Project description:No licensed human vaccines are currently available against leishmaniasis. Several anti-leishmanial vaccines are currently undergoing testing, including genetically modified live-attenuated parasite vaccines. Studies with live attenuated Leishmania vaccines such as centrin deleted Leishmania donovani parasites (LdCen -/-) showed protective immunity in animal models. Such studies typically examined the biomarkers of protective immunity however the biomarkers of attenuation in the parasite preparations have not received adequate attention. As several candidate vaccines enter clinical trials, a more complete product characterization to enable maintenance of product quality will help meet regulatory requirements. Towards this goal, we have determined the complete genome sequence of LdCen -/- and its parent strain Ld1S-2D (LdWT) and characterized the LdCen -/- vaccine strain using bioinformatics tools. Results showed that the LdCen -/- parasites, in addition to loss of the centrin gene, have additional deletions ranging from 350 bp to 6900 bp in non-contiguous loci on several chromosomes, most commonly in untranslated regions. We have experimentally verified a subset of these adventitious deletions that had no impact on the attenuation of the LdCen -/- parasites. Our results identified hitherto unknown features of attenuation of virulence that could be used as markers of product quality in production lots and highlight the importance of product characterization in parasitic vaccines.
Project description:Previous studies have shown that the interaction of CD200R, a myeloid inhibitory receptor, with its ligand, CD200, is critical in the control of innate immune activation in the lung.Using a mouse model of bacterial superinfection following influenza, we show that an absence of CD200R (a negative regulator highly expressed by macrophages and dendritic cells), restricts commensal and exogenous bacterial invasiveness and completely prevents the mortality observed in wild-type mice. This benefit is due to a heightened innate immune response to influenza virus in cd200r knockout mice that limits immune pathogenesis and viral load. In wild-type mice, apoptotic cells expressing CD200 that we believe contribute to the suppressed innate immune response to bacteria dominate during the resolution phase of influenza-induced inflammation. We also show for the first time the presence of a variety of previously unidentified bacterial species in the lower airways that are significantly adjusted by influenza virus infection and may contribute to the pathophysiology of disease.The interaction of CD200 with CD200R therefore contributes to the hyporesponsive innate immune state following influenza virus infection that predisposes to secondary bacterial infection, a phenomenon that has the potential for immune modulation.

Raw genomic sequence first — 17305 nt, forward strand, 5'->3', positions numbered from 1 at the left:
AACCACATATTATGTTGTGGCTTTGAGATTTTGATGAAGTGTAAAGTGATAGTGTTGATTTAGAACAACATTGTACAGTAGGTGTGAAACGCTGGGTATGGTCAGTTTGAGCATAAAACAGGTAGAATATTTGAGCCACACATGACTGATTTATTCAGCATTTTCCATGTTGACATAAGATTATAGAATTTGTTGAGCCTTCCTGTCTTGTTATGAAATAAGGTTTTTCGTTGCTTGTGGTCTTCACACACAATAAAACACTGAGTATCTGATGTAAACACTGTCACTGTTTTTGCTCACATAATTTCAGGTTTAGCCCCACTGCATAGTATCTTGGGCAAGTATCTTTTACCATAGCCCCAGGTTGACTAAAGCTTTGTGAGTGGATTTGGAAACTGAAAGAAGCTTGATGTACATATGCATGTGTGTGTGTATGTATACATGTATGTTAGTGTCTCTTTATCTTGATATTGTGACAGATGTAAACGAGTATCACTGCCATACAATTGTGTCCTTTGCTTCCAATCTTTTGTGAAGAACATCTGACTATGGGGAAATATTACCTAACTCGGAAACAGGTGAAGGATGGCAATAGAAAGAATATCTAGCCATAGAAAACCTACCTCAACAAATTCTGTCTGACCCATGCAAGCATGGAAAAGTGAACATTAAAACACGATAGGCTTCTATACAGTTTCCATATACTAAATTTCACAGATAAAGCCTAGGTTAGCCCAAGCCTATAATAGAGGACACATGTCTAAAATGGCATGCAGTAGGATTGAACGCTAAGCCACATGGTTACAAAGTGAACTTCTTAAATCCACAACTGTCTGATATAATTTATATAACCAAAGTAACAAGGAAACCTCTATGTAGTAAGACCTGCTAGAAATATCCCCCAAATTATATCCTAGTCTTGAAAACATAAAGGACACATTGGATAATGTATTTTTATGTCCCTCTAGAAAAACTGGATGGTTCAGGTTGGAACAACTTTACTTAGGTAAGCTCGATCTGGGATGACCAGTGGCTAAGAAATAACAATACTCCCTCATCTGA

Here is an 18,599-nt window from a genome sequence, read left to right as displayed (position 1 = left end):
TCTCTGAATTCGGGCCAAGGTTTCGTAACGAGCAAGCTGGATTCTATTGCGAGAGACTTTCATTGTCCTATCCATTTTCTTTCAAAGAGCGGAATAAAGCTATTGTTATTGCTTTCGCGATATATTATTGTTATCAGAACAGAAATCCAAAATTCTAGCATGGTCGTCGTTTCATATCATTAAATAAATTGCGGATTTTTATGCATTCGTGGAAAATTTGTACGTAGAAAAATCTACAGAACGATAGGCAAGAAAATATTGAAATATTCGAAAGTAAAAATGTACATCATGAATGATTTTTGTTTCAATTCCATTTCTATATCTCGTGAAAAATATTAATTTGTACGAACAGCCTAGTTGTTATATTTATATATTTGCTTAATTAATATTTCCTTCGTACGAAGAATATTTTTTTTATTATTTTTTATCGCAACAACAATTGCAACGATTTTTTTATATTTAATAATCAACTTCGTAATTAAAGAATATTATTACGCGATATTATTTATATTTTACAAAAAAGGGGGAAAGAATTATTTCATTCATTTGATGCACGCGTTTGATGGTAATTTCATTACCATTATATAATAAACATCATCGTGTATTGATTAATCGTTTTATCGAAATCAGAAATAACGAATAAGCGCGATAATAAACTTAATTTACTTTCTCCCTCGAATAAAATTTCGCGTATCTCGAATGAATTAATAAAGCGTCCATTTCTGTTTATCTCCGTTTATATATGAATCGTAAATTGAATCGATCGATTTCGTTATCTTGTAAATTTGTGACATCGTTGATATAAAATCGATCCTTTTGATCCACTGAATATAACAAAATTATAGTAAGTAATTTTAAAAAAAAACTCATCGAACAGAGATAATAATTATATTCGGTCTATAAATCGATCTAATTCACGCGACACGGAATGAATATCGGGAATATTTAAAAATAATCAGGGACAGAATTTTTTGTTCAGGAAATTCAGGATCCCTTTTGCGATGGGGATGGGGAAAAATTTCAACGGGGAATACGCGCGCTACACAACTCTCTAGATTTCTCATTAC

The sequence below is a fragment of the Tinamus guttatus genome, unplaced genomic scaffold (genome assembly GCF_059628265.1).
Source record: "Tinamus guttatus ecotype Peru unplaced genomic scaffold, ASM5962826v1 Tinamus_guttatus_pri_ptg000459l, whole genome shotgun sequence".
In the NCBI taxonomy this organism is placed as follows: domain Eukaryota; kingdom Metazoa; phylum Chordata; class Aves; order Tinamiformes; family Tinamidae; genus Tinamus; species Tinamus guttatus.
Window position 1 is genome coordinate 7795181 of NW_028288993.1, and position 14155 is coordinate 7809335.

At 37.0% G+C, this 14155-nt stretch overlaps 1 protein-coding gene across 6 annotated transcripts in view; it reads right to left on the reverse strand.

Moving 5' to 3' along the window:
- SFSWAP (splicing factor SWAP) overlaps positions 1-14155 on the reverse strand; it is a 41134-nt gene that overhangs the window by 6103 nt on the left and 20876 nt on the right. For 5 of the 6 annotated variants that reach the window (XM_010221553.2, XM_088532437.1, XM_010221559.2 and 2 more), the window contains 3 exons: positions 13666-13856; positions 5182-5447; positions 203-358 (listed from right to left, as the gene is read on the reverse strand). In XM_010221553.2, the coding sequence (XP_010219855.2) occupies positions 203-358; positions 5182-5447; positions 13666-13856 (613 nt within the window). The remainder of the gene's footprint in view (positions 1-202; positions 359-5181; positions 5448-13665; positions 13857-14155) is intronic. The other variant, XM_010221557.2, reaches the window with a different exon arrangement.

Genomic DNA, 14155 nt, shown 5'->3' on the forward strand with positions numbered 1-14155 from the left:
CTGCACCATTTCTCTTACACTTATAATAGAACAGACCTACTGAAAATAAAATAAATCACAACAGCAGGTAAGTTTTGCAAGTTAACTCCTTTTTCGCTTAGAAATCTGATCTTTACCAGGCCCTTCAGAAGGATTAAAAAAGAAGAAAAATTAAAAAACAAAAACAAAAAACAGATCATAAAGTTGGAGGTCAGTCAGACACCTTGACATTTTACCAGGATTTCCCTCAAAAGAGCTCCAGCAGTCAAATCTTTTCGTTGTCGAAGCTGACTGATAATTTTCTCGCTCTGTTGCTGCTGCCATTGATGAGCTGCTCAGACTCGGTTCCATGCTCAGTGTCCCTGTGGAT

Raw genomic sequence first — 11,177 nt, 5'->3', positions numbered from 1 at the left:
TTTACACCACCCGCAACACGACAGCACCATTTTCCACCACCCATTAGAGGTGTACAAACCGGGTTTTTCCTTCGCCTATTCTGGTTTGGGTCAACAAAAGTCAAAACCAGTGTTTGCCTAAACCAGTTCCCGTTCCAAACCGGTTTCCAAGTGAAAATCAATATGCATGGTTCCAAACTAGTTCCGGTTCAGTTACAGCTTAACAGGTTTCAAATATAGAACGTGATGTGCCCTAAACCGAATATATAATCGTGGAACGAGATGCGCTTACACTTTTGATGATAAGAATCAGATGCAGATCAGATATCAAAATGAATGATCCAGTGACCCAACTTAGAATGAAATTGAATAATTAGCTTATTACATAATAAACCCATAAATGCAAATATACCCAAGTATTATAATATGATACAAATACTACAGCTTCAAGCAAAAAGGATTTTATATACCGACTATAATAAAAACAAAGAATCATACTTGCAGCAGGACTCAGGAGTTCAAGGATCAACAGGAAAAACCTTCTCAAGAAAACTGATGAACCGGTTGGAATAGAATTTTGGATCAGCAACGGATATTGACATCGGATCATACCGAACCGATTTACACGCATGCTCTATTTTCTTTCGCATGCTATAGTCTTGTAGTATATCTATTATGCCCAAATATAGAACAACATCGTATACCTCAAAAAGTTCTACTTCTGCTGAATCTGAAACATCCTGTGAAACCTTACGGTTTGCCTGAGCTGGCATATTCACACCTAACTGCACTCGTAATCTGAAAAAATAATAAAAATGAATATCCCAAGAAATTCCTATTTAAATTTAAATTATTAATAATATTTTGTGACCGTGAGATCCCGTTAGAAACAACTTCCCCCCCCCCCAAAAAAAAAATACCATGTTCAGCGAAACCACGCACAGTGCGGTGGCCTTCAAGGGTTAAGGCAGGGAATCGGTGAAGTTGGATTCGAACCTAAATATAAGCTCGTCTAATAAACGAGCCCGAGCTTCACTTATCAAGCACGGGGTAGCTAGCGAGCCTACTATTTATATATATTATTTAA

Project description:No vaccine exists against visceral leishmaniasis. Toward developing vaccines against VL, we have reported previously on the immunogenicity of live attenuated LdCen -/- parasites in animal models. Immunization with LdCen -/- parasites has been shown to induce durable protective immunity in pre-clinical animal models. Although the innate immune responses favoring a Th1 type immunity are produced following LdCen -/- immunization, the molecular determinants of such responses remain unknown. To identify early biomarkers of immunogenicity associated with live attenuated parasitic vaccines, we infected macrophages derived from healthy human blood donors with LdCen -/- or LdWT parasites ex vivo and compared the early gene expression profiles. In addition to altered expression of immune related genes, we identified several microRNAs that regulate important cytokine genes, significantly altered in LdCen -/- infection compared to LdWT infection. Importantly, we found that LdCen -/- infection suppresses the expression of microRNA-21 (miR-21) in human macrophages, which negatively regulates IL12, compared to LdWT infection. In murine DC experiments, LdCen -/- infection showed a reduced miR-21 expression with a concomitant induction of IL12. Silencing of miR-21 using specific inhibitors resulted in an augmented induction of IL12 in LdWT infected BMDCs, illustrating the role of miR-21 in LdWT mediated suppression of IL12. Further, exosomes isolated from LdCen -/- infected DCs contained significantly reduced levels of miR-21 compared to LdWT infection, that promoted proliferation of CD4+ T cells in vitro. Similar miR-21 mediated IL12 regulation was also observed in ex vivo human macrophage infection experiments indicating that miR-21 plays a role in early IL12 mediated immunity. Our studies demonstrate that LdCen -/- infection suppresses miR-21 expression, enables IL12 mediated induction of adaptive immunity including proliferation of antigen experienced CD4+ T cells and development of a Th1 immunity, and suggest that miR-21 could be an important biomarker for LdCen -/- vaccine immunity in human clinical trials. One Sentence Summary:Role of miR-21 in vaccine induced immunity.